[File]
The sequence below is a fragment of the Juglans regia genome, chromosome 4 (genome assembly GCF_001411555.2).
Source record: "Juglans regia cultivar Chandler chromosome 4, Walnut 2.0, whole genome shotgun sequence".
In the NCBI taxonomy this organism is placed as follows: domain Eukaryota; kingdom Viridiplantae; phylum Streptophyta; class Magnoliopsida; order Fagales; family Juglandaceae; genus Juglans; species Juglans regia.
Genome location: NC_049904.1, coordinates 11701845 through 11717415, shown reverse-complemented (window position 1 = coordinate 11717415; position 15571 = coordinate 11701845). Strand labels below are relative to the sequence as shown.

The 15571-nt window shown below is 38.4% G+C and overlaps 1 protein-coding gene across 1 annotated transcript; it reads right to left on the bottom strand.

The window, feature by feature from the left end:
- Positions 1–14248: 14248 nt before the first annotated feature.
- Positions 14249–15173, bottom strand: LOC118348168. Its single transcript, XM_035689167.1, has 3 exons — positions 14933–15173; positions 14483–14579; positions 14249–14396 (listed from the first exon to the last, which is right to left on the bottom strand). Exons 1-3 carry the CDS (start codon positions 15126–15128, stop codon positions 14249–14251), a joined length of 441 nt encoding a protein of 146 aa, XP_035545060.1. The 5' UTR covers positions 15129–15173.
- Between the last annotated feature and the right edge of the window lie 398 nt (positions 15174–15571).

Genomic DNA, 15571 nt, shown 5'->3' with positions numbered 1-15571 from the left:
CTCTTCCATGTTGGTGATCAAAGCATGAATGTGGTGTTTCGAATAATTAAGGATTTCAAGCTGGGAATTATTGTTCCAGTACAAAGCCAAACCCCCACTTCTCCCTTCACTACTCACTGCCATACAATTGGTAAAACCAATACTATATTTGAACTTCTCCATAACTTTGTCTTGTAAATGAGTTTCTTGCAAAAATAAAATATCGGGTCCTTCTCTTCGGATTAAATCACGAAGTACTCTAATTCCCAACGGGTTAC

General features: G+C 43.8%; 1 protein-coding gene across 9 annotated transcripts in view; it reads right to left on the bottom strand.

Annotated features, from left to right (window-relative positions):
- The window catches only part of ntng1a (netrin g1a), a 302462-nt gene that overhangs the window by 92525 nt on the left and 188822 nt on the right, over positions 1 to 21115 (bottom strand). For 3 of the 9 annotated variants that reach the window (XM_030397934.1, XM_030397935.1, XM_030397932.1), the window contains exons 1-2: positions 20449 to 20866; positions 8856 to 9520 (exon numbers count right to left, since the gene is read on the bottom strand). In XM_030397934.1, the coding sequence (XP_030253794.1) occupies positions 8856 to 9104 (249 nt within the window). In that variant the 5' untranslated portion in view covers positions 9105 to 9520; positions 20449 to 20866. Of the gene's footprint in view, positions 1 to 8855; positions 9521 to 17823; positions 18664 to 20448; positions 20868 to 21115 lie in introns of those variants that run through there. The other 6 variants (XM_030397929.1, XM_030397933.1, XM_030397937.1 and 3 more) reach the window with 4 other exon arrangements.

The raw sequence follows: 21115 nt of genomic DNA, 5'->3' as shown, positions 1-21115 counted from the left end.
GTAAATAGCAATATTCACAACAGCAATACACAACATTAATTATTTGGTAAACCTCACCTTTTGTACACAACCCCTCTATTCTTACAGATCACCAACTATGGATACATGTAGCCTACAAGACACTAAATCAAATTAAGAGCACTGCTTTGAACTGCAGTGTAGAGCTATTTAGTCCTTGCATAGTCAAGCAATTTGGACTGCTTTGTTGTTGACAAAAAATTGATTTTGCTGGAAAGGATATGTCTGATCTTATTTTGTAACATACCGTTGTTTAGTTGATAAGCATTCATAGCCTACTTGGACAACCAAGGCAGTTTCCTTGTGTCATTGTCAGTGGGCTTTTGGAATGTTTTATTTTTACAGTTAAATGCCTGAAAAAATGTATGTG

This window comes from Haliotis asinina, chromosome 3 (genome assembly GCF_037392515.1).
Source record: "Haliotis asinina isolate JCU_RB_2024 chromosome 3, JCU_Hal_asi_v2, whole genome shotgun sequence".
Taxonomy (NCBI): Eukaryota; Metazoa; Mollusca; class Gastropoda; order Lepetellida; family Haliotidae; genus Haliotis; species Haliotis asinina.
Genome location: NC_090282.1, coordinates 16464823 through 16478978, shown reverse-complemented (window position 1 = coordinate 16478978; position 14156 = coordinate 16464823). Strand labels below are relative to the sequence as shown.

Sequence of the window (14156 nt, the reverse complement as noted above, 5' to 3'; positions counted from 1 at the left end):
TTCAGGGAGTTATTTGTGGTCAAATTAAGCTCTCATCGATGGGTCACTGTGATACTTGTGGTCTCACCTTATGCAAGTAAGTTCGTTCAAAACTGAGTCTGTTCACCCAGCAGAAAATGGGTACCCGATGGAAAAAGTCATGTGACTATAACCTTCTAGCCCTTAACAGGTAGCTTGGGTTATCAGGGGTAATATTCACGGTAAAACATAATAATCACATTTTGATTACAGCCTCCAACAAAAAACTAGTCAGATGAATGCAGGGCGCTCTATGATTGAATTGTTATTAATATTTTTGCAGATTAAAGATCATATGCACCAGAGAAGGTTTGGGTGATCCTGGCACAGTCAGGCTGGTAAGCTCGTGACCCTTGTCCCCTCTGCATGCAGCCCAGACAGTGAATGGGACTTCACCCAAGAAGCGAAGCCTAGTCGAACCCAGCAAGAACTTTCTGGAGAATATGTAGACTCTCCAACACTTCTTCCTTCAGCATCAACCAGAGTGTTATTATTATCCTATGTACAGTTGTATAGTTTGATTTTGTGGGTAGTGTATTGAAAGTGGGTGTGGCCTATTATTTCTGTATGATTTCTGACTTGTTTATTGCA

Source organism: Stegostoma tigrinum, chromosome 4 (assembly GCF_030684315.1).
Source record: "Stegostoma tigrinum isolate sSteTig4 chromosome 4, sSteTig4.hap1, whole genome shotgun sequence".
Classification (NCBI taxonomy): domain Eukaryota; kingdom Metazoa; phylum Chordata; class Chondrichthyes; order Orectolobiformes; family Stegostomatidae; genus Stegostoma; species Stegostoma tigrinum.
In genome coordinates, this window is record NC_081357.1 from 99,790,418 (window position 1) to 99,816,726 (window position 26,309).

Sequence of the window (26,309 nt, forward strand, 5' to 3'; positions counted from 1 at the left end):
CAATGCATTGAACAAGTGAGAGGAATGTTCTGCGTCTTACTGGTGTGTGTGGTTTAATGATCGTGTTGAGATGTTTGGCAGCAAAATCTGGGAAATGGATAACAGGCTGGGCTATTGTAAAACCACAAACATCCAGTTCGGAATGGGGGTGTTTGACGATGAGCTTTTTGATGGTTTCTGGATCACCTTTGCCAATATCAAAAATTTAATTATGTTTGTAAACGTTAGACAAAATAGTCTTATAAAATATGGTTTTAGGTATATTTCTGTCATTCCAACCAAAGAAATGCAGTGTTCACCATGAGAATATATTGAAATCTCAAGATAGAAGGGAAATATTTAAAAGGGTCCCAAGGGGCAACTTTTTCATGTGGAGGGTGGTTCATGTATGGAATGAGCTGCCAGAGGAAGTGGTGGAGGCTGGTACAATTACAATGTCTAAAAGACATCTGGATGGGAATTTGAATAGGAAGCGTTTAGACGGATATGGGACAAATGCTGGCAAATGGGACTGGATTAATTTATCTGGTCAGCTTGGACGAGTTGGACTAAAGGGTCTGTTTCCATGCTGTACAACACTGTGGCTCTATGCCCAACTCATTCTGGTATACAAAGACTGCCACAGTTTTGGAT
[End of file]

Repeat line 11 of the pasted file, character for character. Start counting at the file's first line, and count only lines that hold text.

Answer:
CTCTTCCATGTTGGTGATCAAAGCATGAATGTGGTGTTTCGAATAATTAAGGATTTCAAGCTGGGAATTATTGTTCCAGTACAAAGCCAAACCCCCACTTCTCCCTTCACTACTCACTGCCATACAATTGGTAAAACCAATACTATATTTGAACTTCTCCATAACTTTGTCTTGTAAATGAGTTTCTTGCAAAAATAAAATATCGGGTCCTTCTCTTCGGATTAAATCACGAAGTACTCTAATTCCCAACGGGTTAC